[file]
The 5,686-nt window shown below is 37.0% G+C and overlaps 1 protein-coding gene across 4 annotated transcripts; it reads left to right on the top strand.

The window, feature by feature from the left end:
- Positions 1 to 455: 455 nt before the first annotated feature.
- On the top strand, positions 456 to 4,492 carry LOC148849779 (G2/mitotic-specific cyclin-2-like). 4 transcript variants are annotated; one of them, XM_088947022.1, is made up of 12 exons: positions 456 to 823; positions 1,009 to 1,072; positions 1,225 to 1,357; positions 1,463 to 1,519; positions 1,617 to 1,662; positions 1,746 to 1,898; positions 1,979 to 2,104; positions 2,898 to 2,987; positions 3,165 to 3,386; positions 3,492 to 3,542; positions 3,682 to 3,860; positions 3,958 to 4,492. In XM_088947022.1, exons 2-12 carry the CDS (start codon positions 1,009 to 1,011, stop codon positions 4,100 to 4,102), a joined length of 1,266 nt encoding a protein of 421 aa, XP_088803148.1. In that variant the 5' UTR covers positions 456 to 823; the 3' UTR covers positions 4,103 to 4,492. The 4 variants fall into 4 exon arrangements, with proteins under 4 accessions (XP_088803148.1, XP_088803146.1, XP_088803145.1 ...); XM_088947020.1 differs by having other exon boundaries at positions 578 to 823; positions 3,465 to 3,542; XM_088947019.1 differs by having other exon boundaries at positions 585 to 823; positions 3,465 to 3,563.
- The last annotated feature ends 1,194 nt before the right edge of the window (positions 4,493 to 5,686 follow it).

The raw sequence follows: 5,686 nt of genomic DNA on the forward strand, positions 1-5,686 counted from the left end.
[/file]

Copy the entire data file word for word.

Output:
The 5,686-nt window shown below is 37.0% G+C and overlaps 1 protein-coding gene across 4 annotated transcripts; it reads left to right on the top strand.

The window, feature by feature from the left end:
- Positions 1 to 455: 455 nt before the first annotated feature.
- On the top strand, positions 456 to 4,492 carry LOC148849779 (G2/mitotic-specific cyclin-2-like). 4 transcript variants are annotated; one of them, XM_088947022.1, is made up of 12 exons: positions 456 to 823; positions 1,009 to 1,072; positions 1,225 to 1,357; positions 1,463 to 1,519; positions 1,617 to 1,662; positions 1,746 to 1,898; positions 1,979 to 2,104; positions 2,898 to 2,987; positions 3,165 to 3,386; positions 3,492 to 3,542; positions 3,682 to 3,860; positions 3,958 to 4,492. In XM_088947022.1, exons 2-12 carry the CDS (start codon positions 1,009 to 1,011, stop codon positions 4,100 to 4,102), a joined length of 1,266 nt encoding a protein of 421 aa, XP_088803148.1. In that variant the 5' UTR covers positions 456 to 823; the 3' UTR covers positions 4,103 to 4,492. The 4 variants fall into 4 exon arrangements, with proteins under 4 accessions (XP_088803148.1, XP_088803146.1, XP_088803145.1 ...); XM_088947020.1 differs by having other exon boundaries at positions 578 to 823; positions 3,465 to 3,542; XM_088947019.1 differs by having other exon boundaries at positions 585 to 823; positions 3,465 to 3,563.
- The last annotated feature ends 1,194 nt before the right edge of the window (positions 4,493 to 5,686 follow it).

The raw sequence follows: 5,686 nt of genomic DNA on the forward strand, positions 1-5,686 counted from the left end.